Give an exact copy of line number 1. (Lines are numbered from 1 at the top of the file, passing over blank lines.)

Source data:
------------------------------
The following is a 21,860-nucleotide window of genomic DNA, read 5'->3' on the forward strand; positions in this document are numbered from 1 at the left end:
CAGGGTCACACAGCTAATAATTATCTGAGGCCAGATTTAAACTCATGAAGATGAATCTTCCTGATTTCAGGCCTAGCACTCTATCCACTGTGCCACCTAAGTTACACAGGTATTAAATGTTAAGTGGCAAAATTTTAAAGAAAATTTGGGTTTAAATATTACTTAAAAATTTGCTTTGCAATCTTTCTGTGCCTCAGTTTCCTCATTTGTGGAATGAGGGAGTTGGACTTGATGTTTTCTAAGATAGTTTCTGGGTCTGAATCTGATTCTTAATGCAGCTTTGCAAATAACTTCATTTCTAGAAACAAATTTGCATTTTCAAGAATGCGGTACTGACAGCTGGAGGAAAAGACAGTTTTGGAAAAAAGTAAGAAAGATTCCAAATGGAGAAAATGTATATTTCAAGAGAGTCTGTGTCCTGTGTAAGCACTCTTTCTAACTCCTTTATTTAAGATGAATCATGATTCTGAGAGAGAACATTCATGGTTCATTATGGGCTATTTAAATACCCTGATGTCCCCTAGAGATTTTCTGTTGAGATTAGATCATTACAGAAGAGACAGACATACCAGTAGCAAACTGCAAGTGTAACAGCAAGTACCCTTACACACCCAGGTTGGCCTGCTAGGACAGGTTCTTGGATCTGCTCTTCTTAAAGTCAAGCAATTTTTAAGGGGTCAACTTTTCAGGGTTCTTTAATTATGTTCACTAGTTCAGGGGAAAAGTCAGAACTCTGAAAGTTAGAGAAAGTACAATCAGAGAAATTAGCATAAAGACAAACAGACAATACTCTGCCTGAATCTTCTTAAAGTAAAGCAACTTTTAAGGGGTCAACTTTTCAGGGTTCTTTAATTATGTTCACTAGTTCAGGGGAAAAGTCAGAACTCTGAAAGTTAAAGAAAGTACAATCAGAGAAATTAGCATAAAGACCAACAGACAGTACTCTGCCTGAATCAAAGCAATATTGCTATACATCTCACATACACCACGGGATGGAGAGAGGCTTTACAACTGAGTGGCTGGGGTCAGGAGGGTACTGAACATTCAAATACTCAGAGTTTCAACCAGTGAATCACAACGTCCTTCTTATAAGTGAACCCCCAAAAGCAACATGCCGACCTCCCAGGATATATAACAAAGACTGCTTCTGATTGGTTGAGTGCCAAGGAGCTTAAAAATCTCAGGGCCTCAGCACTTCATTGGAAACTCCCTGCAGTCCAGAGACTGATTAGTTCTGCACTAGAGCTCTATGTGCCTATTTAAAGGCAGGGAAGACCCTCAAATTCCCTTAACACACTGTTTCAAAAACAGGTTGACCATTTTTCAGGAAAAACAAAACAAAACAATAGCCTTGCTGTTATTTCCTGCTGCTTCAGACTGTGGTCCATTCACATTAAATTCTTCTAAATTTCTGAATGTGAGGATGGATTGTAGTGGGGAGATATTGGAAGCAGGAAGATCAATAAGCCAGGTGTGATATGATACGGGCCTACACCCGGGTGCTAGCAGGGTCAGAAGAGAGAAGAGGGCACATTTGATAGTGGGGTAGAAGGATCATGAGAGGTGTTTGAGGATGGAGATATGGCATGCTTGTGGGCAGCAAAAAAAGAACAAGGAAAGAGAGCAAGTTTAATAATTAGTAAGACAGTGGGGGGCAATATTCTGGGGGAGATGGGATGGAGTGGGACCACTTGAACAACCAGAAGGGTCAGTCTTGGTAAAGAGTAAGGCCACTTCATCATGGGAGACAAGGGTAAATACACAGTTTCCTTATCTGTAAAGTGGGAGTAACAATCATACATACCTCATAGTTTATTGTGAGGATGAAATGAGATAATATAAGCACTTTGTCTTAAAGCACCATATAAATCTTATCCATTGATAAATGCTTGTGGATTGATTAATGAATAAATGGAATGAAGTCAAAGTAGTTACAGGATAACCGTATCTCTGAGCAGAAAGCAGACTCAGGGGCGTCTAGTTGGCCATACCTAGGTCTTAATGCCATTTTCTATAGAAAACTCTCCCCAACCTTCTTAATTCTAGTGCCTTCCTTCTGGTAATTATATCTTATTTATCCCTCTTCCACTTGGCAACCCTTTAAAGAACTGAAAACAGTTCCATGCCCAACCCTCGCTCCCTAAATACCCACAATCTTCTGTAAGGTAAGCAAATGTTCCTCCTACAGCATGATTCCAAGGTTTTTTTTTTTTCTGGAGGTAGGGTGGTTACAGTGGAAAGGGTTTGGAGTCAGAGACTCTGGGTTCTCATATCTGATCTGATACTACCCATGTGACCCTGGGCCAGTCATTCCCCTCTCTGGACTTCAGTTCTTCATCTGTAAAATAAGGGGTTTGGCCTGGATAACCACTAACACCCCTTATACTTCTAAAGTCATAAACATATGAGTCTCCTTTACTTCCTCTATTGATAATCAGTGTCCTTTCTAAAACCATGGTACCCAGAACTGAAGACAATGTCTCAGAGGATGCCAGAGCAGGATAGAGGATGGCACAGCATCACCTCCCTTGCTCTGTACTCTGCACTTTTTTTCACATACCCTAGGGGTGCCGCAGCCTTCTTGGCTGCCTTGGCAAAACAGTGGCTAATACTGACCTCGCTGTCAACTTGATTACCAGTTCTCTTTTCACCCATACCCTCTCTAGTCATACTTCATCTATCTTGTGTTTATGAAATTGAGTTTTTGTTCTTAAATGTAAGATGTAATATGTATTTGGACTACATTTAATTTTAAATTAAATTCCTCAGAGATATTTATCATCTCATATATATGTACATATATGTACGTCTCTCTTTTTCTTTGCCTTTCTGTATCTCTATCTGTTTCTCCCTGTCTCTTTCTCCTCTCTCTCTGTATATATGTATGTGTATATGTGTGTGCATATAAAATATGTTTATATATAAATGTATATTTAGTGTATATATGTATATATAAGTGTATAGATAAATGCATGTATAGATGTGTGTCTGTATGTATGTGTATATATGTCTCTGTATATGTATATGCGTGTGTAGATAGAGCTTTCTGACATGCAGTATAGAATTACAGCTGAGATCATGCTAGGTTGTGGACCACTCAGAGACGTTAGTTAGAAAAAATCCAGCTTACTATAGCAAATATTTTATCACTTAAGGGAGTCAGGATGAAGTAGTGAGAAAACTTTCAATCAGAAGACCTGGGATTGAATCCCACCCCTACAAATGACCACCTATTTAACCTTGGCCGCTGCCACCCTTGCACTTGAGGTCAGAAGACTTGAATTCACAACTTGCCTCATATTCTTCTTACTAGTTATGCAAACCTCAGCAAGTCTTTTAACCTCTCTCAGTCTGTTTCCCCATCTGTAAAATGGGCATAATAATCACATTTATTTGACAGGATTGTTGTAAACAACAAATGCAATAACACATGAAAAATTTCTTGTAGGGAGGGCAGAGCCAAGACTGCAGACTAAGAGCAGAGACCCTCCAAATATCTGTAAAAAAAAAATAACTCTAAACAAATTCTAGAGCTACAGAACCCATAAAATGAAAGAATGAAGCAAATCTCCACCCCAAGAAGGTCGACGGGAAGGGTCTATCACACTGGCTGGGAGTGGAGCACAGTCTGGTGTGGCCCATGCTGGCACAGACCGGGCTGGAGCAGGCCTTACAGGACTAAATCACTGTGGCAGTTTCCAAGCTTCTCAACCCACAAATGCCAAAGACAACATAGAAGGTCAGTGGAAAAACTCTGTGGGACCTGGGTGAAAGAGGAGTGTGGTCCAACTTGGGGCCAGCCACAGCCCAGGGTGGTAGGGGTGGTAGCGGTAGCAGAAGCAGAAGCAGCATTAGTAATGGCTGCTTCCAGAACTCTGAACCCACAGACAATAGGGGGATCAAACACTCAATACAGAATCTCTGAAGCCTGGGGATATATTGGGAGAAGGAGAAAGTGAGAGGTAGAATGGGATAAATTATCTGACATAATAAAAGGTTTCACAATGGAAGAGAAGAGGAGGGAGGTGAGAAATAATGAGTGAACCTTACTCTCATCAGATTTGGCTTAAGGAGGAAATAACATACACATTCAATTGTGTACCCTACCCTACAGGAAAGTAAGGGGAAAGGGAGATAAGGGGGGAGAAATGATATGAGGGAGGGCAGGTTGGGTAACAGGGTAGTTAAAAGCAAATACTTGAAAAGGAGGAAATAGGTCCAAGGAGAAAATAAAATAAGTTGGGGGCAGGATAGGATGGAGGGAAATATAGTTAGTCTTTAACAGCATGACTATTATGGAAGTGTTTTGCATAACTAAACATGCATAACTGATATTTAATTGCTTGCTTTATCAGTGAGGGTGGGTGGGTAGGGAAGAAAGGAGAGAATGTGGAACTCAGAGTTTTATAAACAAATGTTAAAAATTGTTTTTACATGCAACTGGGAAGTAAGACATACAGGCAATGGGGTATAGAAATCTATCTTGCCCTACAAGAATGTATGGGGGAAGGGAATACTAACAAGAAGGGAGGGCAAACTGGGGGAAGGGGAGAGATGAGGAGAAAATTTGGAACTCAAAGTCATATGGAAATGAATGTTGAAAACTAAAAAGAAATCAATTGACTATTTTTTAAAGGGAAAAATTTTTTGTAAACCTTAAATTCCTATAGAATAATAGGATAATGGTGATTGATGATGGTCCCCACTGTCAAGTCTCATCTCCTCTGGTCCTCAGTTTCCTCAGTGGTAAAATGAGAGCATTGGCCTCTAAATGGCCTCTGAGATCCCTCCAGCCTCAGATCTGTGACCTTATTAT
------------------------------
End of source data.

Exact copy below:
The following is a 21,860-nucleotide window of genomic DNA, read 5'->3' on the forward strand; positions in this document are numbered from 1 at the left end: